Here's the Right Way to Enjoy a Good Bowl of Ramen, According to the Founder of Ramen Nagi
The new Ramen Nagi noodle shop at One Bonifacio High Street in BGC sports a different look from its other branches in the country—and it's the first of its kind for the worldwide brand. The look is sleek and sophisticated, a far cry from the traditional noodle bars in Japan.
But the basics are the same. According to Ramen Nagi founder Chef Ikuta Satoshi, the steps to enjoying a good bowl of ramen are universal: “Taste the broth, season with a generous amount of spicy sauce, enjoy the noodles and slurp to show the chef your appreciation.” Even at this upscale location, he says that slurping isn't just acceptable; it's welcome.
The concept store with its bright, modern interiors will be the first to offer their two premium Ramen bowls: the Truffle King Ramen, redolent with the aroma of truffles to whet the appetite for the tonkotsu-based broth; and the extra-spicy Szechuan Ramen that offers a smooth, slow burn soothed by its rich broth. The Truffle Ramen, we were told, is exclusive to the concept shop through December; it will be rolled out to other branches in 2019.
Chef Ikuta admits that he was surprised by the reception that Ramen Nagi got in the Philippines. “I wasn’t expecting much. I thought we would get about five shops maximum and we will be okay, and now we have opened this new shop with a new look because we were told that it will be beside the Philippine Stock Exchange and the market is a little higher than the usual. We have these interiors to fit the market we will have here.”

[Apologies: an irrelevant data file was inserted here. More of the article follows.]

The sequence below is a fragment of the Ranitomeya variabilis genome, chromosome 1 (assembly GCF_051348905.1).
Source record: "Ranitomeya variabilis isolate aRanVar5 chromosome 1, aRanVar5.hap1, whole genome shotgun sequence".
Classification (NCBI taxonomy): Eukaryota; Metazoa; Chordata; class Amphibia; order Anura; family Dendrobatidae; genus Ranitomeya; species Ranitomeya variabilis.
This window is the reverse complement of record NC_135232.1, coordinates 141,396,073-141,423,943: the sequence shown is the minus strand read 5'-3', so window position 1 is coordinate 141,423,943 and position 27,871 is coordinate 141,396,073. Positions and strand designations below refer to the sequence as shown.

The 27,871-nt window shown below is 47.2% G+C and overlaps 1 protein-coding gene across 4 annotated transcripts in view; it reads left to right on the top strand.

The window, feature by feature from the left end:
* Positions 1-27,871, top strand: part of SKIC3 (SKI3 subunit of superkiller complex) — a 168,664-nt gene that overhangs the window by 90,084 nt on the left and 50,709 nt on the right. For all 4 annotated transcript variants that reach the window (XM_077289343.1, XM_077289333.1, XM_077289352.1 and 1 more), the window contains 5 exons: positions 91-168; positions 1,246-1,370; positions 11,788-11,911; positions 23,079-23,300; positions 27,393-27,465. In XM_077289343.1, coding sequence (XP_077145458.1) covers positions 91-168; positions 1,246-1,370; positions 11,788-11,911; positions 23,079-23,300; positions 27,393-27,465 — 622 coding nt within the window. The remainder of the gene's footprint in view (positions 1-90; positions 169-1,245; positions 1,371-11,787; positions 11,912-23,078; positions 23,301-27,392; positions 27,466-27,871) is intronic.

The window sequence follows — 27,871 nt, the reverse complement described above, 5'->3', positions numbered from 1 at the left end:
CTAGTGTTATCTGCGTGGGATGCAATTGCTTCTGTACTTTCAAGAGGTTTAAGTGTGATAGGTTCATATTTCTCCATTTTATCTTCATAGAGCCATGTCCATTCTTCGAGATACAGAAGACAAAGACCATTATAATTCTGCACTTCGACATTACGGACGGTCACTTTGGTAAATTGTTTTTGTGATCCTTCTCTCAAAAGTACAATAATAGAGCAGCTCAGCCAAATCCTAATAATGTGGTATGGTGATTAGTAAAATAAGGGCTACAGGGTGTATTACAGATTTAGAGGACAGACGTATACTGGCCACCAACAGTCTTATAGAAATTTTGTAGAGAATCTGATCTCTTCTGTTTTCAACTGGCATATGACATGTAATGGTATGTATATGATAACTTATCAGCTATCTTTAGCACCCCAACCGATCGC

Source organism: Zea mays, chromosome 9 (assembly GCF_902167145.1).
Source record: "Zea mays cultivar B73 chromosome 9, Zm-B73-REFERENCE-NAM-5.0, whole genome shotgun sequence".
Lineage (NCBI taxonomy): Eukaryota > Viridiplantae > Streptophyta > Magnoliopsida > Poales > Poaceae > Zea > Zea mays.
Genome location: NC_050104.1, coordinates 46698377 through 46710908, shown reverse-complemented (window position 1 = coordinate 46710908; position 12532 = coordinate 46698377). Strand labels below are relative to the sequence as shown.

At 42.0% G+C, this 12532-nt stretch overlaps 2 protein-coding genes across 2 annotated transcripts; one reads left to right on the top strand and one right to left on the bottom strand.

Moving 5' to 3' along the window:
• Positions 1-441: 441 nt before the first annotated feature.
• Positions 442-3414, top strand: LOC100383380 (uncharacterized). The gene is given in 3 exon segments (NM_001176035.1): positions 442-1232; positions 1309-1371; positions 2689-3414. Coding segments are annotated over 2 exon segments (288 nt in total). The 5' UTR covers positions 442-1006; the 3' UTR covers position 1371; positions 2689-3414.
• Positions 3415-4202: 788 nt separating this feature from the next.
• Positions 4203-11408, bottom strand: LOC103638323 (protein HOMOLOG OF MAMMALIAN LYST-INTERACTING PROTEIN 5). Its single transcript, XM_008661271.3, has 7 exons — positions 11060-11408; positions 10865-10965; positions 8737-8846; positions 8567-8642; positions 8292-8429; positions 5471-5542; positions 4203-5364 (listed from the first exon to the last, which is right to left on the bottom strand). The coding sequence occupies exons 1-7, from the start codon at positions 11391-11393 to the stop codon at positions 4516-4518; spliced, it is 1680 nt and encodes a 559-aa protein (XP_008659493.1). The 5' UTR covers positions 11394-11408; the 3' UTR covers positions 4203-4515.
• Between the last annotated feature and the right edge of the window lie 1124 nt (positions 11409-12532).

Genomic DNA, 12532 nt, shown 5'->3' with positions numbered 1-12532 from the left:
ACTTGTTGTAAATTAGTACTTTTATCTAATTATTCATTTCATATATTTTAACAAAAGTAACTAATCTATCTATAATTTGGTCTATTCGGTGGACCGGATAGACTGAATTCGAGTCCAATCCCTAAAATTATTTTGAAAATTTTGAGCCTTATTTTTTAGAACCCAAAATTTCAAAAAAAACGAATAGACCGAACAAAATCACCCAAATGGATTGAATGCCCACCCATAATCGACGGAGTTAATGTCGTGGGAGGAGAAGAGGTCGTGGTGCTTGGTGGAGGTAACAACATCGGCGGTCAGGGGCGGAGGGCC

He explains that the reason for the surprise is that they do not change the recipe for the country that they go to, and he is happy that it is enjoyed by different types of people, so they have a wide range of customers.
Chef Riyoichi Nishio, who was on hand to help Chef Ikuta prepare their limited edition Truffle King Ramen and Szechuan Ramen, describes a good bowl of ramen: “I think that each element should come together, each part of the Ramen should be made very well. The soup should be piping-hot, the noodles should be boiled correctly, and the other ingredients should be cooked with care so they will be delicious.”
With ingredients like Szechuan sauce and basil pesto (for the Green King ramen), the noodle shop is becoming known as the modern version of the Japanese art of ramen making. Chef Ikuta, who started the concept in Fukuoka, Japan, explains his concept of bringing the food tradition to the rest of the world. “Our tagline at Ramen Nagi is Universal Noodle. We want to be universally accepted so everybody can now enjoy ramen.”
He adds that the noodle food culture came from China and landed in Japan, and from that it evolved into Udon, Soba, and Ramen. Now, ramen has its own culture. “Historically, it is a transformation from another food culture. So, when Ramen Nagi goes to other countries, we have what they want, what they prefer in term of ingredients. If you call this modernizing it, that that is okay. But, whatever the ingredients we use, we are still loyal to the traditional style of tonkotsu. We do not compromise on this, we prepare it traditionally, and when we add to that, we feel that it is something that anyone would like to eat.”
2/F One Bonifacio High Street, 28th street corner 5th Avenue, Bonifacio Global City, Taguig City